29 Jul Western Design: Agricultural Homage
A few years after Bozeman was founded in 1864, Bob Harvey’s family began making their livelihood off the land in the Gallatin Valley. A granary, barn and one-room cabin overlooked the pristine rolling farmland that comprised their homestead near the foothills of Wheeler Mountain.
Over time, the barn and cabin fell into disrepair and were demolished in the late ‘80s, but the granary still stands near its original location. Today, nearly 150 years after it was built, the granary is in the process of being restored, given new purpose as a guest quarters and art studio next to the recently constructed home of Harvey and his wife, architect Chere LeClair.
The principles inherent in LeClair’s design philosophy, coupled with the deep respect for the land that grew from this family history, led them to create a home that pays homage to its agricultural setting. LeClair sought to add to the site’s narrative in a respectful manner, so she made this the primary focus of the house’s orientation and material palette. She used the granary as an influence in the home’s design, which was built roughly in the same location as the demolished cabin and barn.
“The driving force was trying to keep it quiet on the site, to be reverent to this place so that [the home] didn’t dominate the setting,” LeClair says.
LeClair, who teaches architecture at Montana State University, designed the two-story, 3,900-square-foot home to include three bedrooms and three-and-a-half baths. Her husband oversaw construction, completed in 2008, with the help of a group of subcontractors she can only describe as artists. Interior designer Carol Merica, of Design Associates, was an integral partner in the home’s design.
Two-by-eight-inch planks of cedar were stained a muted green and applied to a majority of the home’s exterior, in order to harmonize with the landscape and to minimize the home’s appearance. These planks are spaced apart from one another to create texture and depth on the home’s facade and to break up the building’s volume. In addition, LeClair selected materials that reference the utilitarian nature of homestead-era buildings. Steel elements were left in their raw state, to weather and measure the passage of time and to recognize humble agricultural architecture, she explains.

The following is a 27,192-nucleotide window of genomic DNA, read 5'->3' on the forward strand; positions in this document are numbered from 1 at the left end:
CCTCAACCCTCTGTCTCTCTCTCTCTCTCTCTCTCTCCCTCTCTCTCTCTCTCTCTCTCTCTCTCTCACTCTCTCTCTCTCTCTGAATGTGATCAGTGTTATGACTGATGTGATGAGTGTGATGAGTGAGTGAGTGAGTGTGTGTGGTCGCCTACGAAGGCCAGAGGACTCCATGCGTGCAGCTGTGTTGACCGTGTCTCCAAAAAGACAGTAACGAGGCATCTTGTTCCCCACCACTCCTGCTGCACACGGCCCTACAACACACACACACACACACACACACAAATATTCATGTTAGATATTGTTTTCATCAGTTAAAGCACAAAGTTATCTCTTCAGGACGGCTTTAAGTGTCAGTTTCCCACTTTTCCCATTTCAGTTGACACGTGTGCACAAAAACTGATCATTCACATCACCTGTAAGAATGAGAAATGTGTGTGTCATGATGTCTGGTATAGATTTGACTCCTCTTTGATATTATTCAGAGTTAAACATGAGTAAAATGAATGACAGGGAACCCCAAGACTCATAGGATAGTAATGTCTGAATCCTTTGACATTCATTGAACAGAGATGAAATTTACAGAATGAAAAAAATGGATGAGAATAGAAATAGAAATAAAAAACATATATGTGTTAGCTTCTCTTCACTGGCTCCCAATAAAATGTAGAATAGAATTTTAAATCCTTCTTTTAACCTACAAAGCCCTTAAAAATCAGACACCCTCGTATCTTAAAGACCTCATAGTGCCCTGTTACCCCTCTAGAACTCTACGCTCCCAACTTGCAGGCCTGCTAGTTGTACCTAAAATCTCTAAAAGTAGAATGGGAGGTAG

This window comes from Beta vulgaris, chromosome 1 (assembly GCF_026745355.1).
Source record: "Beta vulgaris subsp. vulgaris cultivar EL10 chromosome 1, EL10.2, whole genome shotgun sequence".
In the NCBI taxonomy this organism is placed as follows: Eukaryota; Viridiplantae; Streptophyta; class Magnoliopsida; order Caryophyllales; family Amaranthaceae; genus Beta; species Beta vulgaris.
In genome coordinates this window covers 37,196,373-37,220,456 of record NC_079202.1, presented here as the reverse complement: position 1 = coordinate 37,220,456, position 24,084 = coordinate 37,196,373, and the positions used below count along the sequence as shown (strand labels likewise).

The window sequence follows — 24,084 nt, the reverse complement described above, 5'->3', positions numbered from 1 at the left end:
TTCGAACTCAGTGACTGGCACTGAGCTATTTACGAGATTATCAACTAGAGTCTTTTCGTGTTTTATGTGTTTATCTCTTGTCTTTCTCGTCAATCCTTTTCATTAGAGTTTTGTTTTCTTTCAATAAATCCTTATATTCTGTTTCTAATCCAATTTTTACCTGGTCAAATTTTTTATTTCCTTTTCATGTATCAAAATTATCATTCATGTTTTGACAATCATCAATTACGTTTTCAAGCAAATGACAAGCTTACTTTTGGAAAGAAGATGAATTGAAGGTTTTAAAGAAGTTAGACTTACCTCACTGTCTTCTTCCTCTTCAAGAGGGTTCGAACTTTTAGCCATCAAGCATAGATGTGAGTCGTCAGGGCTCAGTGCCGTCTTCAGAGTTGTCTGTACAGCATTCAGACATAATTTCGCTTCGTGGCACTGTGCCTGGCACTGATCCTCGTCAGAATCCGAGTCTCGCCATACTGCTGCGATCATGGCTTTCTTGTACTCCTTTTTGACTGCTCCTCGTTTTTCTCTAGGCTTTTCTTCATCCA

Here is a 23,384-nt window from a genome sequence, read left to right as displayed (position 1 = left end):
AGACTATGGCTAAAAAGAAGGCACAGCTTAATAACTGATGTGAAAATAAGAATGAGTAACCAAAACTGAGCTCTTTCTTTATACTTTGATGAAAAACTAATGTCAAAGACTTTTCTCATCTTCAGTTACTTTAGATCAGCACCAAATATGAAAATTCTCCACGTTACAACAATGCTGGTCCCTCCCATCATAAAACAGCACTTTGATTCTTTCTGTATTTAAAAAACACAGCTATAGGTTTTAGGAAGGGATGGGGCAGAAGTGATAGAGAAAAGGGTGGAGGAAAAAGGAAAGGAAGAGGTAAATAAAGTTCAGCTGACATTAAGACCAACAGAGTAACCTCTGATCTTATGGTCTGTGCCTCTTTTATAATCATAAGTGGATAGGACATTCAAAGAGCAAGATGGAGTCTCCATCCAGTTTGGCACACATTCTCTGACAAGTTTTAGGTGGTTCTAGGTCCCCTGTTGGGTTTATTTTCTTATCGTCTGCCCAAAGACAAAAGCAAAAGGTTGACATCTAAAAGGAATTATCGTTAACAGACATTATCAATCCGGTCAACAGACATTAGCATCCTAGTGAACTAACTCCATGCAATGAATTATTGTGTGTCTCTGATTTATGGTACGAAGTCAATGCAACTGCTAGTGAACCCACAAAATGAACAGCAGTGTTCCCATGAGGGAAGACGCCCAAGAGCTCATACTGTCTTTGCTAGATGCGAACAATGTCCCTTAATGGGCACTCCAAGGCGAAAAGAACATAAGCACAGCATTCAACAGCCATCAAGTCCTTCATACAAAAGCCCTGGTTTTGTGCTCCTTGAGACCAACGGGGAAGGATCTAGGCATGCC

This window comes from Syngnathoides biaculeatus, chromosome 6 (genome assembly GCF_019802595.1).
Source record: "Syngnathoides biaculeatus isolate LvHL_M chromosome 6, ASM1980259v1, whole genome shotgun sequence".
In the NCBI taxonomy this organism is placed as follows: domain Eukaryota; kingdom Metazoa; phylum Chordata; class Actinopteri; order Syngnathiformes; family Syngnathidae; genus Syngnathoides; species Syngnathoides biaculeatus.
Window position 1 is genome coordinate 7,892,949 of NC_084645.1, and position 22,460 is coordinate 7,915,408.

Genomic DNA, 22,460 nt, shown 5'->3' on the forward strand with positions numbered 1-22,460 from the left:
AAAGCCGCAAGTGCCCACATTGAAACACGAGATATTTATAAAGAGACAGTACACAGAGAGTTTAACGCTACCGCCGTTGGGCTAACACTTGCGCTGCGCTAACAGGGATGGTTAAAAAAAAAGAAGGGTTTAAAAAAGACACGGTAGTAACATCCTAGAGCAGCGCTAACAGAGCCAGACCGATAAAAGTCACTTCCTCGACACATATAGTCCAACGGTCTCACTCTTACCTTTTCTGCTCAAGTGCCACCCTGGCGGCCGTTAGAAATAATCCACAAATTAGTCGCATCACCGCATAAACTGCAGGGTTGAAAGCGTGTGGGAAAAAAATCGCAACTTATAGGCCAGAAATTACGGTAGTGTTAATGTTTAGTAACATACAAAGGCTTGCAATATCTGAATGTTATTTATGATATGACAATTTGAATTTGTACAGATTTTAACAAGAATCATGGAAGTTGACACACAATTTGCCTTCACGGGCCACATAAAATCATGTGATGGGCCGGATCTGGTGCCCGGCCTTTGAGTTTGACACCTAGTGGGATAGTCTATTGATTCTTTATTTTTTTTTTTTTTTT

“We are in Montana but how do we talk about the tradition of agriculture without being literal? By being respectful of the industrial quality of the finishes and the steel is my way of being respectful of that agricultural heritage, and not just of the site but of the valley and this place,” LeClair says.
Inside the home, this interpretation continues as refined materials contrast with industrial characteristics. Birch veneer on the ceiling juxtaposes concrete floors, and the staircase leading downstairs to the media room, children’s bedrooms and baths incorporates reclaimed wood in addition to stainless steel cables on the railing.
The other primary intent of the home’s design was to capture the peaceful view. The house is oriented to maximize the panorama of the distant Spanish Peaks in the southwest as well as the surrounding pastoral acreage, blending indoor and outdoor living with patios that link the primary living areas to the outdoors. In the great room and kitchen, the views dominate through a large expanse of southern-facing windows. Move into the more private regions of the home and the views become more intimate. LeClair placed a row of square windows in the garage, for example, to frame the moment between horizon and skyline.
In order to accommodate the southern view and manage heating and cooling concerns, LeClair designed the angle of an overhang on the home’s south side relative to that of the sun. During the winter, the low sun radiates through the windows into the primary living areas, allowing the floor to act as a thermal mass. When the sun rises in the summer, the angle of the sheltering overhang helps keep the house cool.
The home’s interiors, designed by Carol Merica, are warm and contemporary. Merica chose to emphasize the architecture and the view by using texture and limiting focal points within the home.
“You don’t need artwork in this house because the artwork is really the setting,” Merica says. “It’s about being subtle and really letting the view speak for itself.”
In her design practice, Merica seeks to appeal to classic sensibilities, creating spaces that avoid appearing dated by keeping interiors simple but sophisticated. “If it’s done right, [design] is like an art form,” Merica says. “And it’s a shifting art form here because the light is always changing.”
LeClair looks across the fields that surround her home and remembers the relatives whose lives were tied to that land. She remembers when her boyfriend first showed her this place, and their wedding reception here in the backyard. She knows the story of the red fox that hunts for field mice, visible from her office window, and she knows the time of year the elk will move down from the tree line and appear in the alfalfa fields. She watches as crops are planted in rotation and grow in the sun.
LeClair created a home for gatherings, a structure that honors the past and the site, providing a space for her own family to contribute to the landscape’s heritage. To her, this is what it means to be home.